Google's FLoC (Federated Learning of Cohorts) mechanism for ad personalisation, currently being trialled in the Chrome browser, has been rejected as privacy-invasive tracking by other browser makers including Vivaldi and Brave.
FLoC is part of what Google calls the Privacy Sandbox initiative, a proposal to "support business models that fund the open web in the absence of tracking mechanisms like third-party cookies," according to Chrome engineering director Justin Schuh and product manager Marshall Vale.
Third-party cookies are widely used (or abused) for tracking users across the web, and are increasingly likely to be blocked. Google is determined to preserve its ability to target and personalise advertising and claims the Privacy Sandbox APIs "enable use cases such as ad selection and conversion measurement, without revealing individual private and personal information."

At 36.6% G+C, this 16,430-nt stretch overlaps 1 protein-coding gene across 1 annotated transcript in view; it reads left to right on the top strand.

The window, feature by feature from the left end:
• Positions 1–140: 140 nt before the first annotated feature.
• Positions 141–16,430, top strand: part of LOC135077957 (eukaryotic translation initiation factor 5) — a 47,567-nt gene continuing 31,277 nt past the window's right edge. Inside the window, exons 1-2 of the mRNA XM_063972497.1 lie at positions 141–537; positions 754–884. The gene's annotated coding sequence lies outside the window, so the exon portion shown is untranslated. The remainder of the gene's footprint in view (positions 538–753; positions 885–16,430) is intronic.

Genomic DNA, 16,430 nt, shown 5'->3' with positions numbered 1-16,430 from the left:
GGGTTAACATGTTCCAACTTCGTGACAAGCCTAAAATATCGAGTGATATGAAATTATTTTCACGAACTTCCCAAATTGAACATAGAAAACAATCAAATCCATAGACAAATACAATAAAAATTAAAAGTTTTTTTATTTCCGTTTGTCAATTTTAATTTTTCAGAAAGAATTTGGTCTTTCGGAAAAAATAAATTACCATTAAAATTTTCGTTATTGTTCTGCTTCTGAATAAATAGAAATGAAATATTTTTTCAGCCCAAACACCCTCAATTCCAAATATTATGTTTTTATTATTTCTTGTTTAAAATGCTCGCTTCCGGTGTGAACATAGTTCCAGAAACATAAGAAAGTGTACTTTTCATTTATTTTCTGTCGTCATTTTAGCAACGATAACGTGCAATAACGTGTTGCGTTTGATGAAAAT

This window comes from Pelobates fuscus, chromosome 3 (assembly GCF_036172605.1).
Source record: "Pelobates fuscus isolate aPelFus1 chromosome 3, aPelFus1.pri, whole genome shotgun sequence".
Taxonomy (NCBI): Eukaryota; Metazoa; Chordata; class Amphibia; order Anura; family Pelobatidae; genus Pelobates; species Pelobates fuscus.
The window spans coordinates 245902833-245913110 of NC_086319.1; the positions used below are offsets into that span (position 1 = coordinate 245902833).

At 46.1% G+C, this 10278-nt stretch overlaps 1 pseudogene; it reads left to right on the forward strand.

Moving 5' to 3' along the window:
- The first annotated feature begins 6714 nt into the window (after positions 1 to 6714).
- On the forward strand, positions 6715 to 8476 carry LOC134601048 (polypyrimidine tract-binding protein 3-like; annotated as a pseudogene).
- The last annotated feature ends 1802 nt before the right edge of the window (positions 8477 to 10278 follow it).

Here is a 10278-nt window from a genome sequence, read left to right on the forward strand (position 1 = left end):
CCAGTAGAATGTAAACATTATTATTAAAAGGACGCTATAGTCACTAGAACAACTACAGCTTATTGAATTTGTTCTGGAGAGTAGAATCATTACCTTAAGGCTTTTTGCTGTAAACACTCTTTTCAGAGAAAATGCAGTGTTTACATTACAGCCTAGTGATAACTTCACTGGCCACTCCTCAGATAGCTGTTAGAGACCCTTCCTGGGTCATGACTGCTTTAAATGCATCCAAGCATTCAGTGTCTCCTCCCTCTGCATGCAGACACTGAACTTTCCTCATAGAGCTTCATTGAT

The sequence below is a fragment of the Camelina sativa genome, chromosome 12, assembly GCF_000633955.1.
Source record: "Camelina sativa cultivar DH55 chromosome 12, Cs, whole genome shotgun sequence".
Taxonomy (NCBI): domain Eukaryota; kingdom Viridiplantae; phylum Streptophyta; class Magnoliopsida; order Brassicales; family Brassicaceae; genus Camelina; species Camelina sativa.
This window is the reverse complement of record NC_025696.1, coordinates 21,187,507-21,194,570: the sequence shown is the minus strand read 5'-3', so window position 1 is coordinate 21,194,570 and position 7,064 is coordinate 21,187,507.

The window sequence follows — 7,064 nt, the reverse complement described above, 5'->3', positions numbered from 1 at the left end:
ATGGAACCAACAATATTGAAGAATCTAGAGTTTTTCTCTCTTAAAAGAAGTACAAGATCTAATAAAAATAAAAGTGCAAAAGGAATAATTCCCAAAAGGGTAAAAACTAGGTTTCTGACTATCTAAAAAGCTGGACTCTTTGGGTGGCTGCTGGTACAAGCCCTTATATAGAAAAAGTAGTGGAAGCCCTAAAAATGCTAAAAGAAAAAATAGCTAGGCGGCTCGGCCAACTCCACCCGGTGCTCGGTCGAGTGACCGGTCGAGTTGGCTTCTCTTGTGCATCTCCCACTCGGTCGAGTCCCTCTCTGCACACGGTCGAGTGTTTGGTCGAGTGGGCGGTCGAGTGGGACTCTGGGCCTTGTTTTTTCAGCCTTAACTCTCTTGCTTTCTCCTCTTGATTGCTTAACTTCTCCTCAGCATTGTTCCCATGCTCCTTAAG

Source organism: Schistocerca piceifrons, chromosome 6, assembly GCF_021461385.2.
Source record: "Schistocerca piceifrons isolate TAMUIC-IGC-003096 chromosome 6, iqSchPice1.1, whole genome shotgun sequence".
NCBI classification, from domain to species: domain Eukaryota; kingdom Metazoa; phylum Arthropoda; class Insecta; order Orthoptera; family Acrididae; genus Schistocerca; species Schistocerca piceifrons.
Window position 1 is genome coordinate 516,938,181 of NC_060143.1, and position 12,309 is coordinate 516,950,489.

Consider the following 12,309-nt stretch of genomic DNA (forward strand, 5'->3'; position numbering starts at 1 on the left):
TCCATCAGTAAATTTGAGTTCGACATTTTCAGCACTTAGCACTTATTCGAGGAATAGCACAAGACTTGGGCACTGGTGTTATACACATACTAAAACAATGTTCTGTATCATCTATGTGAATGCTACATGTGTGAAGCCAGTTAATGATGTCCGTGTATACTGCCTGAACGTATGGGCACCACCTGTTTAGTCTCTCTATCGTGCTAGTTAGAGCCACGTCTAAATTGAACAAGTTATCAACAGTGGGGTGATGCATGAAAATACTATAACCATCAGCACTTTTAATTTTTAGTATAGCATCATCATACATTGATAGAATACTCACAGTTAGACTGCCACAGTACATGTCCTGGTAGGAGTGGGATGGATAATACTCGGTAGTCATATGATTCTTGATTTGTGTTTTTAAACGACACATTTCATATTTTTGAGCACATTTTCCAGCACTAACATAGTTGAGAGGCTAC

Diagram via web.dev/floc/ (click to enlarge). Licensed under CC 4.0
The idea of FLoC is that each web browser has a cohort ID which groups it with other browsers that have a similar browsing history. Google runs a FLoC service that defines the cohorts and sends data to the browser. The cohort ID is then calculated by the browser. The browser does not send its history to the FLoC service.
Websites can query the browser for its cohort ID and select advertising accordingly. Advertising networks – such as Google's own – are expected to record data such as "a browser from cohort 1354 showed interest in hiking boots." It is profiling, but of groups rather than individuals.
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